Open Thread: What’s Your Least Favorite Part of Freelancing?

Okay, so we’re all freelancers here — let’s talk frankly. Freelancing may be one of the better things in life, but it sure isn’t perfect. In fact, some parts of freelancing just plain suck.

Come on, admit it. People asking you to work at all hours of the day? Collecting payment from clients? Dealing with someone who hires you and then forces you to do it their way? Keeping the books and filing taxes? Constantly trying to find new jobs and more work?

Miraculously accomplishing all of the above, while supporting your family, and still being treated with less respect than someone who has a job?

So, I pose the following question:

What’s your least favorite part of freelancing — and how do you deal with it?


  1. says

    The worst part was having to find new clients, luckily now I have returning clients so it isn’t as bad anymore. I get a lot of respect from my clients and a lot of them ask me to use my creativity wherever I can, I have had the occasional client who has been a pain in the past though. I like everything with freelancing, I’ve only ever had one job and it was rubbish and I was treated a lot worse than I do now so the little extra work like taxes and book keeping doesn’t bother me.

  2. shiido says

    “Miraculously accomplishing all of the above, while supporting your family, and still being treated with less respect than someone who has a job?”

    We love what we do, and we are free (or not) and the “real work people” envy that. Specially than ones that do the same thing during 20 years or more…

  3. says

    Oh definitely agree with @Tim Grahl the invoicing would have to be my least favorite part. Although I just found and it makes invoicing just a little bit easier!

  4. says

    If past FF articles are any indication, I can’t wait to see all the great comments that the readers offer up!

    First one to mind for me is the necessary evil of documentation for the client to use the CMS / site I have built for them. I know it is of benefit to me in the long-term as the number of “How do I….” questions will be reduced, and client satisfaction will go up leading to more referals and repeat business. But isn’t there a way I can just do a braindump and it all be converted into easy-to-understand terminology? Screencasts might be the answer, but don’t have the same gravitas as a printed document.

  5. says

    @Shiido — I agree with you, and my family agrees with you. I just wish my future in-laws could see it that way :-)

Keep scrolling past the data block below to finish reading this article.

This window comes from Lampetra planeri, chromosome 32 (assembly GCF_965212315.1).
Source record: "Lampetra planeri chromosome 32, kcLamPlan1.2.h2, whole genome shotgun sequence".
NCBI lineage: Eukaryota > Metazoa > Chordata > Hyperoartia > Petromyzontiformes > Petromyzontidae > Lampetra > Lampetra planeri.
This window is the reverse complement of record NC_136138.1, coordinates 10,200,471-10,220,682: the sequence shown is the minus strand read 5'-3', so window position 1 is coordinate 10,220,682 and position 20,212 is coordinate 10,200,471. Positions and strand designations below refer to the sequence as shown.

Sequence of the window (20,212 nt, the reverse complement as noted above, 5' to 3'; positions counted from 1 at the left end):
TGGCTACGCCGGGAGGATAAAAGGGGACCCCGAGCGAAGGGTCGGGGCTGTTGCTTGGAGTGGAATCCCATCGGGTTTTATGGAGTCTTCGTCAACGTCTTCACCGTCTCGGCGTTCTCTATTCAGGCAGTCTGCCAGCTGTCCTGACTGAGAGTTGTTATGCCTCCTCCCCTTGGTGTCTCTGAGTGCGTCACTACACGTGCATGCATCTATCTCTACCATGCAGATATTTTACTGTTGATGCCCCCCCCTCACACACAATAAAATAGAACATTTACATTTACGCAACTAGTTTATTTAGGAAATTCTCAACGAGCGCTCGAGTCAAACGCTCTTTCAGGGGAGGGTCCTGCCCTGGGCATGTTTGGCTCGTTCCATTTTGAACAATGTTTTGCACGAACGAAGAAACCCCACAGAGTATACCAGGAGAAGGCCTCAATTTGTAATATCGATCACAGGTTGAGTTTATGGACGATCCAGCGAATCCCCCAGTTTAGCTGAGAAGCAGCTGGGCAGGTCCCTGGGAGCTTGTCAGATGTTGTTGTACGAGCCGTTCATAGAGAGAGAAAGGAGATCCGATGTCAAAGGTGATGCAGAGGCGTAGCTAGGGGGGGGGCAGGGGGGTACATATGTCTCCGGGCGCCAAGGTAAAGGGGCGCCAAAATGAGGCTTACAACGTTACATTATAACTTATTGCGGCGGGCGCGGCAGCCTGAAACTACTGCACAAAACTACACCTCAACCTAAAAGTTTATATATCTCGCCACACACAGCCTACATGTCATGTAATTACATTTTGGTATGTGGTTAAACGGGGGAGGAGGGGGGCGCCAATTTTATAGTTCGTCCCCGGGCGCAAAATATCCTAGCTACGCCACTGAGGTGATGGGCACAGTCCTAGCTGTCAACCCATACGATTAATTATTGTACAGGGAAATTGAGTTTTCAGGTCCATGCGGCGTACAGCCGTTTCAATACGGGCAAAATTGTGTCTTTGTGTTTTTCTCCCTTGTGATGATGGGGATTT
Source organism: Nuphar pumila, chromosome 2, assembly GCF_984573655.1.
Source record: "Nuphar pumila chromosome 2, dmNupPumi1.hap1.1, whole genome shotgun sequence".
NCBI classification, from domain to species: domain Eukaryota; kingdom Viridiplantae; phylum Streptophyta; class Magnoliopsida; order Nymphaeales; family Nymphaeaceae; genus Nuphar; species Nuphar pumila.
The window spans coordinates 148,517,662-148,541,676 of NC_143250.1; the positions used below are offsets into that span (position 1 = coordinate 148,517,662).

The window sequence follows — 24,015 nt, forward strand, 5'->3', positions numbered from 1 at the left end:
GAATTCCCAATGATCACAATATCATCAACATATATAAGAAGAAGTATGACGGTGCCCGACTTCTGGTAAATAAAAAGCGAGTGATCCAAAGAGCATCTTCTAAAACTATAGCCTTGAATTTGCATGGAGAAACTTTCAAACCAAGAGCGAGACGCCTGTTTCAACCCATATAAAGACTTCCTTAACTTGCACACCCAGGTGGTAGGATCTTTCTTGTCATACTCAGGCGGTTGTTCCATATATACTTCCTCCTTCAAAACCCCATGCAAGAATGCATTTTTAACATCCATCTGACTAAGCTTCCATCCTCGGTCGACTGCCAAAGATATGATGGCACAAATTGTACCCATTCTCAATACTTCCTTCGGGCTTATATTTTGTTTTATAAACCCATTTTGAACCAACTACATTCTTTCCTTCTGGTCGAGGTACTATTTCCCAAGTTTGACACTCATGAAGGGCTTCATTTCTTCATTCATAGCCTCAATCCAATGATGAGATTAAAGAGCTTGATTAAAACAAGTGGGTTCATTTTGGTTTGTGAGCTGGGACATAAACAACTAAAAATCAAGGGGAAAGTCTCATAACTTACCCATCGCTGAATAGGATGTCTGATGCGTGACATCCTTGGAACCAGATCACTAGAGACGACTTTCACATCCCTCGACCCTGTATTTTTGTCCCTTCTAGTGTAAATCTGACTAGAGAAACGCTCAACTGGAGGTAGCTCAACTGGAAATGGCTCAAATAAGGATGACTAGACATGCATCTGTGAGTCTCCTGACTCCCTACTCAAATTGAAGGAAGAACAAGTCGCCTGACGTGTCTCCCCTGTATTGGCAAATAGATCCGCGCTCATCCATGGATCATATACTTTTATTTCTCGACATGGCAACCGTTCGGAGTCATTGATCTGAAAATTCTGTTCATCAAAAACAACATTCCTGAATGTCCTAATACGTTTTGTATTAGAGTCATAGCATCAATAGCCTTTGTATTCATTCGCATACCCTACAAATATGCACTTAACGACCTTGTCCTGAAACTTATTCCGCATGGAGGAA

And @JamieO, just bite the bullet and write up the docs. Took me a week of hard work to get everything well documented, but for months now I’ve been able to just point people to the instructions and not actually explain it over and over again. So worth it.

    Though it still doesn’t make TinyMCE any more reliable.

  6. shiido says

    @adelle i saw you talking about that app,, in twitter and i´m using it now ^-^ , i don’t do yet any invoices but i manage my clients there.

  7. says

    Hahaha, you’re absolutely right Shiido. Big house, shiny car, and maybe a swimming pool — that should do the trick. Oh wait, I guess I need to get back to work now :-)

    Oh man that gave me a good laugh…

  8. says

    @Mason: I have been doing that, but it doesn’t make the process any more enjoyable :P The larger challenge is that with each client / project has specific revisions that have to be made (screenshots, custom terminology, etc) which means it isn’t a process of write once / use everywhere. Though having a strong document base to work from means that process is more incremental / revisionary than starting from scratch each time.

    Anyone found an equivelent of CurdBee that is self-hosted for a PHP / mySQL platform? Free is great, but I tend to trust my own environments for data security over those of a company in any scenario if I can manage it.

  9. says

    @JamieO Look at the documentation as a way to stand apart. Build into your pricing payment for creating the docs then at the end of the job, hand over a nice folder with your branding on it that includes a disc that has screencasts on them (software: Snapz Pro X) and printed instructions on your letterhead. Also include in there your “thank you” note and request for referrals. Doing that will make you stand head and shoulders above everyone else because you took the extra steps that others wouldn’t. Plus, it’s a great final impression that can help clients overlook any previous missteps you made.

  10. says

    My least favorite part? Good question! Ok, I can’t say I like invoicing, taxes and all, but I do like to receive money (and I could use the shiny car and swimming pool hehe) :)

    But I’d say my least favorite part is when a client keeps changing the specs and adding stuff… sure that means I get paid more, but sometimes it just feels like it’ll never end, and if a project takes 2 months instead of just 3 weeks, that also means I have to put some things on the back-burner and tell potential clients I’m booked.

    How I deal with it is simple: I contact some of my good designer friends and send some work their way. It makes them happy, it makes me happy cause it helps free up my schedule a little and it makes clients happy cause they get what they want/need. Voila!